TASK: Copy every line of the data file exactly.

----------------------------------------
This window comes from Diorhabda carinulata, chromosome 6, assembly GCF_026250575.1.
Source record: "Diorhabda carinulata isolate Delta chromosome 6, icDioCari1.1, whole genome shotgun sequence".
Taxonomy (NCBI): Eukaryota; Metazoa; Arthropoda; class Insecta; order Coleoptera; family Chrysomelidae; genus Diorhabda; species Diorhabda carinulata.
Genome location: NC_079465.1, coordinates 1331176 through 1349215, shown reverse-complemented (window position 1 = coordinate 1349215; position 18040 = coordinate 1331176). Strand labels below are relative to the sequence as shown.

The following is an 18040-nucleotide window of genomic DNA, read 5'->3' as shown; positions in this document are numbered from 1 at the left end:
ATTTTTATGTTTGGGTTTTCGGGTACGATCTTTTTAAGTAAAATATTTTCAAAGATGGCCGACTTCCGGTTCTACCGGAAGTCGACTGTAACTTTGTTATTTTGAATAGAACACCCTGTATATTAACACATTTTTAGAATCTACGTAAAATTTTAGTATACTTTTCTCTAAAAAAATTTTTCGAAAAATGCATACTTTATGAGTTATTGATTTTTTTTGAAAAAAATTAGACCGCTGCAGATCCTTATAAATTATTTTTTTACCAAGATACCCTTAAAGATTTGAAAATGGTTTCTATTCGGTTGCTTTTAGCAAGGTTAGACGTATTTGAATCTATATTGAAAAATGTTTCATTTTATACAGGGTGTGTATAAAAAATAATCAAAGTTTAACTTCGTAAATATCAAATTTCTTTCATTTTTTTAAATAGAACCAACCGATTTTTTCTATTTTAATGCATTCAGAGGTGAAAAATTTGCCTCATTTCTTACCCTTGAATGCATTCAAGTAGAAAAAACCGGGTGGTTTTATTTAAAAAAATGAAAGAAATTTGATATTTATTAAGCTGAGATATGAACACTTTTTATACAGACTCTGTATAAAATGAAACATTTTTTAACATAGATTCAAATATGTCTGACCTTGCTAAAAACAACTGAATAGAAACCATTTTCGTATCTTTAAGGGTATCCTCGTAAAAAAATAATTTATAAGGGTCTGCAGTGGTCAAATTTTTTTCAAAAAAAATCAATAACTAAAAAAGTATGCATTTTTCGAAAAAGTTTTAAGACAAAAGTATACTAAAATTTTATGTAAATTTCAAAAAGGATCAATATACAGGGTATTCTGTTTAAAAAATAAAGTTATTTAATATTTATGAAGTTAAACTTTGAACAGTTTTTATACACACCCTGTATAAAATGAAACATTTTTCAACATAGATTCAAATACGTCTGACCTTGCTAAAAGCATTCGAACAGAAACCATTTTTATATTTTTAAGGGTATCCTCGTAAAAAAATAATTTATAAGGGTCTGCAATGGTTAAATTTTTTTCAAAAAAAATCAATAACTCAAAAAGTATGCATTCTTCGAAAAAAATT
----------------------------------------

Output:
This window comes from Diorhabda carinulata, chromosome 6, assembly GCF_026250575.1.
Source record: "Diorhabda carinulata isolate Delta chromosome 6, icDioCari1.1, whole genome shotgun sequence".
Taxonomy (NCBI): Eukaryota; Metazoa; Arthropoda; class Insecta; order Coleoptera; family Chrysomelidae; genus Diorhabda; species Diorhabda carinulata.
Genome location: NC_079465.1, coordinates 1331176 through 1349215, shown reverse-complemented (window position 1 = coordinate 1349215; position 18040 = coordinate 1331176). Strand labels below are relative to the sequence as shown.

The following is an 18040-nucleotide window of genomic DNA, read 5'->3' as shown; positions in this document are numbered from 1 at the left end:
ATTTTTATGTTTGGGTTTTCGGGTACGATCTTTTTAAGTAAAATATTTTCAAAGATGGCCGACTTCCGGTTCTACCGGAAGTCGACTGTAACTTTGTTATTTTGAATAGAACACCCTGTATATTAACACATTTTTAGAATCTACGTAAAATTTTAGTATACTTTTCTCTAAAAAAATTTTTCGAAAAATGCATACTTTATGAGTTATTGATTTTTTTTGAAAAAAATTAGACCGCTGCAGATCCTTATAAATTATTTTTTTACCAAGATACCCTTAAAGATTTGAAAATGGTTTCTATTCGGTTGCTTTTAGCAAGGTTAGACGTATTTGAATCTATATTGAAAAATGTTTCATTTTATACAGGGTGTGTATAAAAAATAATCAAAGTTTAACTTCGTAAATATCAAATTTCTTTCATTTTTTTAAATAGAACCAACCGATTTTTTCTATTTTAATGCATTCAGAGGTGAAAAATTTGCCTCATTTCTTACCCTTGAATGCATTCAAGTAGAAAAAACCGGGTGGTTTTATTTAAAAAAATGAAAGAAATTTGATATTTATTAAGCTGAGATATGAACACTTTTTATACAGACTCTGTATAAAATGAAACATTTTTTAACATAGATTCAAATATGTCTGACCTTGCTAAAAACAACTGAATAGAAACCATTTTCGTATCTTTAAGGGTATCCTCGTAAAAAAATAATTTATAAGGGTCTGCAGTGGTCAAATTTTTTTCAAAAAAAATCAATAACTAAAAAAGTATGCATTTTTCGAAAAAGTTTTAAGACAAAAGTATACTAAAATTTTATGTAAATTTCAAAAAGGATCAATATACAGGGTATTCTGTTTAAAAAATAAAGTTATTTAATATTTATGAAGTTAAACTTTGAACAGTTTTTATACACACCCTGTATAAAATGAAACATTTTTCAACATAGATTCAAATACGTCTGACCTTGCTAAAAGCATTCGAACAGAAACCATTTTTATATTTTTAAGGGTATCCTCGTAAAAAAATAATTTATAAGGGTCTGCAATGGTTAAATTTTTTTCAAAAAAAATCAATAACTCAAAAAGTATGCATTCTTCGAAAAAAATT